Given this shift, I feel that it is time to re-evaluate the notion of the CFO career path. Chief Financial Officers today need a different set of skills and experiences than they once did, a direct result of the new challenges encompassed within the role. This study is especially relevant for me, as I view the CFO role as something that I aspire to at some point in my future.
There are two intended audiences for this study. The first comprises students and junior accounting staff who are mapping out their career path. This study will be of direct benefit to them, in giving them a sense of the skills, education and experience they should be building. The other audience is comprised of those studying broader issues in strategy, executive structure and governance. The need for better CFOs is widely understood, as is the fact that the role is in a state of flux. But knowing precisely how the market as a whole views the CFO role will contribute to studies in these broader issues.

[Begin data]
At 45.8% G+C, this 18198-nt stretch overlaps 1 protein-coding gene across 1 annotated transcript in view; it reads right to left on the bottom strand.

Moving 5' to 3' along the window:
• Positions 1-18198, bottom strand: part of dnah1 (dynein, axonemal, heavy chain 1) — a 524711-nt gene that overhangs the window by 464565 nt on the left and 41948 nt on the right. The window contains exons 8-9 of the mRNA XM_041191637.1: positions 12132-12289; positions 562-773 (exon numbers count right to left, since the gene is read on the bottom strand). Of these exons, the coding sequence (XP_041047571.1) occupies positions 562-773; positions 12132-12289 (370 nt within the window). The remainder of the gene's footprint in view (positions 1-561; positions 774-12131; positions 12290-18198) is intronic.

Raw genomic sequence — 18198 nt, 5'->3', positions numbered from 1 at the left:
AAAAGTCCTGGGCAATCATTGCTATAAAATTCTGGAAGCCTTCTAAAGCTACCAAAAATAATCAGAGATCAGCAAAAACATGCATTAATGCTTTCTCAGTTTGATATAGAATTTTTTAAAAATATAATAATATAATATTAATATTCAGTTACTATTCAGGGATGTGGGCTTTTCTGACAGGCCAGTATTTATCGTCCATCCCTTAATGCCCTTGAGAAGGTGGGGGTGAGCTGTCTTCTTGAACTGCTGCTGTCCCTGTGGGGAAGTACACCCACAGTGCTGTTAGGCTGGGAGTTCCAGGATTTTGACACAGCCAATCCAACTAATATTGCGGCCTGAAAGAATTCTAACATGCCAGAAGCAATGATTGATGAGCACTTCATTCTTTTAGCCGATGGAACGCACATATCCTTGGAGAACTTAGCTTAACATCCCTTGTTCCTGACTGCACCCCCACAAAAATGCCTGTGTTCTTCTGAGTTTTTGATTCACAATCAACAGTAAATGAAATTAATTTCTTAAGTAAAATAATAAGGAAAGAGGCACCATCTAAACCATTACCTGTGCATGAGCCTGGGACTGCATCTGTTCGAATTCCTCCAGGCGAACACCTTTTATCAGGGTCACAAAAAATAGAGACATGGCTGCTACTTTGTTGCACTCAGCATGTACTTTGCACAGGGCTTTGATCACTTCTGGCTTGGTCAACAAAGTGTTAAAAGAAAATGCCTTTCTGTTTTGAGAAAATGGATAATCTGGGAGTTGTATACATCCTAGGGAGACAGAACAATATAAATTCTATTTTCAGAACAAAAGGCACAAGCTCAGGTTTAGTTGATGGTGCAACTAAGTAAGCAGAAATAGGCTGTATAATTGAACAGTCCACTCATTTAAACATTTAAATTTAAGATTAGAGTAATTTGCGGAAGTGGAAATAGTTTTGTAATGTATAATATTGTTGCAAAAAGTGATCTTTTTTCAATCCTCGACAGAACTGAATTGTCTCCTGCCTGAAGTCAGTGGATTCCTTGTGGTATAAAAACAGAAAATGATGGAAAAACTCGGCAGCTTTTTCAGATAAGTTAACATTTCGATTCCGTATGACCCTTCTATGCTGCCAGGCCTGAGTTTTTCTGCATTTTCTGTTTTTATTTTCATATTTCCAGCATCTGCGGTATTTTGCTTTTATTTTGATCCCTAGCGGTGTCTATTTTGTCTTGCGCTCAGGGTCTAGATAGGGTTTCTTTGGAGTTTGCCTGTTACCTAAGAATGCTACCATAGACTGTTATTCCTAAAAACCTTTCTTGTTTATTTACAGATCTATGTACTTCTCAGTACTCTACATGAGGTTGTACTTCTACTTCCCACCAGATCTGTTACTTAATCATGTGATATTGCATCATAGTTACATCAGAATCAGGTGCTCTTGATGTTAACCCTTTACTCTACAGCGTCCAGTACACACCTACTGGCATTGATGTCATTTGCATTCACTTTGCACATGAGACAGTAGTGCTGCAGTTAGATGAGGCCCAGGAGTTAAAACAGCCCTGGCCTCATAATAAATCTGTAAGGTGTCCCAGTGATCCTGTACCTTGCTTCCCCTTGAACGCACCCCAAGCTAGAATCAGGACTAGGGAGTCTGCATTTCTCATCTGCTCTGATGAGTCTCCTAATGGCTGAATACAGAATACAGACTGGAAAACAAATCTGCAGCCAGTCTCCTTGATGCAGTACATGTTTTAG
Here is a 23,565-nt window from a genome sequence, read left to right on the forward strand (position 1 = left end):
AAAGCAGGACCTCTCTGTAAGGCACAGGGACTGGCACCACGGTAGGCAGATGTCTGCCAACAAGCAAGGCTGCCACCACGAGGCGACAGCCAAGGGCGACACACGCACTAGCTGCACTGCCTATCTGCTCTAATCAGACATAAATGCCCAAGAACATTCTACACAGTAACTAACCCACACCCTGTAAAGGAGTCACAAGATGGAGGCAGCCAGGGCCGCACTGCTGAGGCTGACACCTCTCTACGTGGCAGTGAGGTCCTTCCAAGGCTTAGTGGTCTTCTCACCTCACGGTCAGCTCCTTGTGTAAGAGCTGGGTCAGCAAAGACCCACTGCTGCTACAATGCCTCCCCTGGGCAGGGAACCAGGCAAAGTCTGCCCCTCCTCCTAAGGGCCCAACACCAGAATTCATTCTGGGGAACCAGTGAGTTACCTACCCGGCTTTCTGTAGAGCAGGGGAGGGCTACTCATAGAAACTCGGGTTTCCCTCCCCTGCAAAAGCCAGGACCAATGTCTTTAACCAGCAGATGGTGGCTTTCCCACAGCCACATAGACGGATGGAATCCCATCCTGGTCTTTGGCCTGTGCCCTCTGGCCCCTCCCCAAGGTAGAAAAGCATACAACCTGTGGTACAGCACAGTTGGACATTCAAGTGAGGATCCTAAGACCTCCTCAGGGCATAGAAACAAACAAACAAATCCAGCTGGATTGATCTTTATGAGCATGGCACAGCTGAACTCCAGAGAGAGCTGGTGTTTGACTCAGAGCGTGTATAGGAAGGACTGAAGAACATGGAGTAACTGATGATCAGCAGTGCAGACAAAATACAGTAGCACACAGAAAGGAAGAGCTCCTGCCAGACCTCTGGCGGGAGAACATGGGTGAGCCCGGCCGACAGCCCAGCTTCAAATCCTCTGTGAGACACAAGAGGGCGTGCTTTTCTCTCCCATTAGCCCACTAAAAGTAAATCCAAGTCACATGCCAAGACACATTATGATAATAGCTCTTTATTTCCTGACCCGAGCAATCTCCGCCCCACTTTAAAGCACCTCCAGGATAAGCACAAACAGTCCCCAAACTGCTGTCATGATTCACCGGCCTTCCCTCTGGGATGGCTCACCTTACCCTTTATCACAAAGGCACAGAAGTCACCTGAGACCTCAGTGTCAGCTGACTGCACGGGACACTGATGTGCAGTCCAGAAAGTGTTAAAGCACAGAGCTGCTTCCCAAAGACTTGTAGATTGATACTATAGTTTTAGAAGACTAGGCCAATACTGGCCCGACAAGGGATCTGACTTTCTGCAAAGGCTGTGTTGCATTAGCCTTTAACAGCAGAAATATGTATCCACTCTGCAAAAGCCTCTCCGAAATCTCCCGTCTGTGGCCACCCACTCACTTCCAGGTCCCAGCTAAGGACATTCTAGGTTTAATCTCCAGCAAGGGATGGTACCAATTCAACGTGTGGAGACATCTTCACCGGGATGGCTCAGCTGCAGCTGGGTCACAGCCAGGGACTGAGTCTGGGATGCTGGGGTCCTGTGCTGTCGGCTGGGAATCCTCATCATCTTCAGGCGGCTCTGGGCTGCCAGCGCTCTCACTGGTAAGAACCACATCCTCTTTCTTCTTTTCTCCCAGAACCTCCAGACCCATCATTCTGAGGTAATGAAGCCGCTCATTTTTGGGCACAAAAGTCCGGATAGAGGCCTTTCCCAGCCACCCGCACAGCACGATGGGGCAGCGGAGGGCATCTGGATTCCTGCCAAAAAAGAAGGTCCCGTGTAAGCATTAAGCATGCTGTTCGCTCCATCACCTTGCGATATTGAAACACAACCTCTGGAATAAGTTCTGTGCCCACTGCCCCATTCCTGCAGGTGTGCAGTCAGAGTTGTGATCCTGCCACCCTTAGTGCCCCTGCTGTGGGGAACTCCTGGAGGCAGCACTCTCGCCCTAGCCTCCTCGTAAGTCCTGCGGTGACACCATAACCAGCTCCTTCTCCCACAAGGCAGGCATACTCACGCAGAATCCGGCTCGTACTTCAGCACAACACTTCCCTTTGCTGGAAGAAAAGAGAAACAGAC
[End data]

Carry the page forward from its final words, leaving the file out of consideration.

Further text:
Therefore, I intend to answer the following question: "What education, experience, personality traits and skills are needed to become a CFO?" The study will examine the types of education, both academic and professional, is required. The intent is that these will also be correlated with one another, to determine what total education package is demanded by today's CFO marketplace. In addition, the study will examine the different career paths taken by those who have become CFOs today. There is a view that the tradition paths - through accounting or treasury - are no longer the only paths a person can take to the CFO's office. Also, the study will examine the soft skills and personality traits to try to identify trends in those areas. Too much emphasis has been placed in the past on the acquisition of formal education and experience, but today the role seems to demand advanced leadership and communication skills as well. We will examine the prevalence of these demands and try to correlate those with career paths, to help identify how today's CFOs acquired those skills.